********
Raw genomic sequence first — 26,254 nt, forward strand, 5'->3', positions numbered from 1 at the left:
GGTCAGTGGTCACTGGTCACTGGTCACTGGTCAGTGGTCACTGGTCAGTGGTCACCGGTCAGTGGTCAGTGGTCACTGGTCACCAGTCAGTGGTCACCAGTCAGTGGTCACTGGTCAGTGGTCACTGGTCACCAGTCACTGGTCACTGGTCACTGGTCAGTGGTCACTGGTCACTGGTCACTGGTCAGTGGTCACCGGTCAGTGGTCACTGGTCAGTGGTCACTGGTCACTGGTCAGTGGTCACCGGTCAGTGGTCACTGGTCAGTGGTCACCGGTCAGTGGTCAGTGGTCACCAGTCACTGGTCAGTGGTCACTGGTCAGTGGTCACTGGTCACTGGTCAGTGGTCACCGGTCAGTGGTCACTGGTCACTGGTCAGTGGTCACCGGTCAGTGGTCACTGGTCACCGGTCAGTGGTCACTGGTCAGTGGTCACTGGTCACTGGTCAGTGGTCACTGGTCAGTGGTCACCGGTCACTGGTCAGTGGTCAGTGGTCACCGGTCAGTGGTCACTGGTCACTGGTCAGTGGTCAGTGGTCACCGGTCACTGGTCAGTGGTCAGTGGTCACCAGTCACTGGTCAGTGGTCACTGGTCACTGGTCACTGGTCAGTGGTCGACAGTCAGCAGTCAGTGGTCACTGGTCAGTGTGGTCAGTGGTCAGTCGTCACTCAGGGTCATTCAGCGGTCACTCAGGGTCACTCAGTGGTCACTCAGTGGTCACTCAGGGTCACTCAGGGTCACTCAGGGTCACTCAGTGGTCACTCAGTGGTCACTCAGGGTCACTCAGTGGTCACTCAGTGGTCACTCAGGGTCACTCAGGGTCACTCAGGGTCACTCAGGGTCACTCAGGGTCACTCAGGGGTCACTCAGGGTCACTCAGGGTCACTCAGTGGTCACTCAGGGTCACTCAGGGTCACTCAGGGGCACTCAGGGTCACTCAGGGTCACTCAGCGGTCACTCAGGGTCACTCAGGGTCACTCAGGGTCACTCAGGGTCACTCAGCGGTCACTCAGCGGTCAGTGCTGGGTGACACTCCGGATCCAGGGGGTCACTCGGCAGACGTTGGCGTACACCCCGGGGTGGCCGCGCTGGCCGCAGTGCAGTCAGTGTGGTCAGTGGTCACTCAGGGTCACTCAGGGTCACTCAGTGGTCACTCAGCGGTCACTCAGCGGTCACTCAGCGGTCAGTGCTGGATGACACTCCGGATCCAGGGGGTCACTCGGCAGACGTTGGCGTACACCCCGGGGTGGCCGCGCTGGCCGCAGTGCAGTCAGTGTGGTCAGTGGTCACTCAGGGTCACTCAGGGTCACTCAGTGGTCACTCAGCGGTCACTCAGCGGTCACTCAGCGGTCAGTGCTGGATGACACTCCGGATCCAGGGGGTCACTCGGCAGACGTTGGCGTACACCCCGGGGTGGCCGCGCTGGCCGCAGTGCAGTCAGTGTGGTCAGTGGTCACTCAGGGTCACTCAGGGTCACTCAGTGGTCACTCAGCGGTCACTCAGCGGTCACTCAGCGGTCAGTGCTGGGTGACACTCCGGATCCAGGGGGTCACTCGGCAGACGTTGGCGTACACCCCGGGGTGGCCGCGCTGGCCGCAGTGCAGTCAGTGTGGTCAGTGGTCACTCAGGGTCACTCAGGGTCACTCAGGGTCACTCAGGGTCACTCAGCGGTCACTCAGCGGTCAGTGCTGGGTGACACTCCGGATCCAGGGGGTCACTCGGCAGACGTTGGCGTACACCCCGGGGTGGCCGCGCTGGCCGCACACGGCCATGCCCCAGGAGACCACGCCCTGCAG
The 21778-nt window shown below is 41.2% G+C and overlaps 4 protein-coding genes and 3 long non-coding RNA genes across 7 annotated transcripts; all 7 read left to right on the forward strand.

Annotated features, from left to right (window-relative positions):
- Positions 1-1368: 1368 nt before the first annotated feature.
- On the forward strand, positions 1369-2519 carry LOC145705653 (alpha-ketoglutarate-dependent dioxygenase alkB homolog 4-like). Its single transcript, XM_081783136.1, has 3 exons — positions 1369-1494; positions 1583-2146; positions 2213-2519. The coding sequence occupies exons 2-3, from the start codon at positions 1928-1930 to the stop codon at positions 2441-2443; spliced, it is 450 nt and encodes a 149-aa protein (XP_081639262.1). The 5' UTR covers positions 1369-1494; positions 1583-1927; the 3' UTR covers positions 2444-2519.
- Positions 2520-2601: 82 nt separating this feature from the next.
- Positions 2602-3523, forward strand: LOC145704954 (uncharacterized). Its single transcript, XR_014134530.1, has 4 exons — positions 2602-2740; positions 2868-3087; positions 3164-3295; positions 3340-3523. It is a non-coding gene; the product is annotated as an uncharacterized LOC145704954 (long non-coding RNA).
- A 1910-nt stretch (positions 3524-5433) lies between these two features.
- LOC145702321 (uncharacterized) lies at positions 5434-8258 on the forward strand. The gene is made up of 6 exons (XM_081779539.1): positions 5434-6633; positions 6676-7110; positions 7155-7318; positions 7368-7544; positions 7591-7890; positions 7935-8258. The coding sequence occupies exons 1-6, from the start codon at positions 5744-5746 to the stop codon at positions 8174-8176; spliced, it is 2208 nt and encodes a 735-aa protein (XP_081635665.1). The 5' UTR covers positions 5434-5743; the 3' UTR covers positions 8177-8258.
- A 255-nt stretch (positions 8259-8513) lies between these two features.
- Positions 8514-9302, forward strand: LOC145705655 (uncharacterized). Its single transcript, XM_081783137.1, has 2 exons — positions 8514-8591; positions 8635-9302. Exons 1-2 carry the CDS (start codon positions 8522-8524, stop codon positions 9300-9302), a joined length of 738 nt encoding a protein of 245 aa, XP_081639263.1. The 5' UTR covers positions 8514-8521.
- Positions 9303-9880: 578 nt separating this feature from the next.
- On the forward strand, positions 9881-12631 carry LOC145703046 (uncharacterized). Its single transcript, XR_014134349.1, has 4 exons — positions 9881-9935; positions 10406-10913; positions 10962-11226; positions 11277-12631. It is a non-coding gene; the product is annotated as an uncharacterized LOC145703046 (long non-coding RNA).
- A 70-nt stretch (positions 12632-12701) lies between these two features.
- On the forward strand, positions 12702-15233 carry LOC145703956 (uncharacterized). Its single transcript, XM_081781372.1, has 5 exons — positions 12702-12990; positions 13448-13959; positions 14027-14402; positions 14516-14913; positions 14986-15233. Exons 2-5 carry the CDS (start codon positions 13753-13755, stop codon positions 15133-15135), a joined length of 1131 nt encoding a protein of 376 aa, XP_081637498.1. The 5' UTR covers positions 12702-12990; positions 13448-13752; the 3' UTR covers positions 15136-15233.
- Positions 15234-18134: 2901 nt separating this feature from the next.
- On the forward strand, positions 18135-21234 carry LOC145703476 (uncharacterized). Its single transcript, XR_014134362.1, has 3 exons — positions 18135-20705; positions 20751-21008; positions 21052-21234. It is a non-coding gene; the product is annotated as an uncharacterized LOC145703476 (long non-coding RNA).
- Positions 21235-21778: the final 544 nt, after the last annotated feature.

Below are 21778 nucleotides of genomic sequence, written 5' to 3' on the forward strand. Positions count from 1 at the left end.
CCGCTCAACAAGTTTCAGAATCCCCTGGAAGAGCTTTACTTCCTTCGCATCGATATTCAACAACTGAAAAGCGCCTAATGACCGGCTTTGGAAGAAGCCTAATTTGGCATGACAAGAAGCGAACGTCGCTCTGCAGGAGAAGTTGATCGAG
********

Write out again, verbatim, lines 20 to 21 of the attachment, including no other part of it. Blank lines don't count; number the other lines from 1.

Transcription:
Below are 21778 nucleotides of genomic sequence, written 5' to 3' on the forward strand. Positions count from 1 at the left end.
CCGCTCAACAAGTTTCAGAATCCCCTGGAAGAGCTTTACTTCCTTCGCATCGATATTCAACAACTGAAAAGCGCCTAATGACCGGCTTTGGAAGAAGCCTAATTTGGCATGACAAGAAGCGAACGTCGCTCTGCAGGAGAAGTTGATCGAG